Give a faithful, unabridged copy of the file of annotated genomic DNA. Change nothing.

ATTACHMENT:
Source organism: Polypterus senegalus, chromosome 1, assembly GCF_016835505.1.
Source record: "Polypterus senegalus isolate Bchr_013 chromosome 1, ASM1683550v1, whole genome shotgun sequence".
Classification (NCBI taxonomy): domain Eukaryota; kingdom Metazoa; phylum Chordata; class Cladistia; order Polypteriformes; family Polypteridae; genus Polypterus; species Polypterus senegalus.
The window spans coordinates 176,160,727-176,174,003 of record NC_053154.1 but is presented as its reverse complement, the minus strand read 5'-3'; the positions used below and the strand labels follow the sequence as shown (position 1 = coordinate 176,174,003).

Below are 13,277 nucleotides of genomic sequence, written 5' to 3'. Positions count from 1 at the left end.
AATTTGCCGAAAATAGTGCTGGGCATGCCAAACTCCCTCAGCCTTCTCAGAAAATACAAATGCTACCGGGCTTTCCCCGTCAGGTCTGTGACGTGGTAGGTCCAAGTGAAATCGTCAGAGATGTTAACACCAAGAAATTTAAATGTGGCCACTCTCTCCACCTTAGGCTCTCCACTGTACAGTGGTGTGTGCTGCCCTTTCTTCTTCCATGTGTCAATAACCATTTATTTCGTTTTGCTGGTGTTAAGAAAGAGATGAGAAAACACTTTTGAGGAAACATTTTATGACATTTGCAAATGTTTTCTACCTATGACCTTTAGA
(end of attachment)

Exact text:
Source organism: Polypterus senegalus, chromosome 1, assembly GCF_016835505.1.
Source record: "Polypterus senegalus isolate Bchr_013 chromosome 1, ASM1683550v1, whole genome shotgun sequence".
Classification (NCBI taxonomy): domain Eukaryota; kingdom Metazoa; phylum Chordata; class Cladistia; order Polypteriformes; family Polypteridae; genus Polypterus; species Polypterus senegalus.
The window spans coordinates 176,160,727-176,174,003 of record NC_053154.1 but is presented as its reverse complement, the minus strand read 5'-3'; the positions used below and the strand labels follow the sequence as shown (position 1 = coordinate 176,174,003).

Below are 13,277 nucleotides of genomic sequence, written 5' to 3'. Positions count from 1 at the left end.
AATTTGCCGAAAATAGTGCTGGGCATGCCAAACTCCCTCAGCCTTCTCAGAAAATACAAATGCTACCGGGCTTTCCCCGTCAGGTCTGTGACGTGGTAGGTCCAAGTGAAATCGTCAGAGATGTTAACACCAAGAAATTTAAATGTGGCCACTCTCTCCACCTTAGGCTCTCCACTGTACAGTGGTGTGTGCTGCCCTTTCTTCTTCCATGTGTCAATAACCATTTATTTCGTTTTGCTGGTGTTAAGAAAGAGATGAGAAAACACTTTTGAGGAAACATTTTATGACATTTGCAAATGTTTTCTACCTATGACCTTTAGA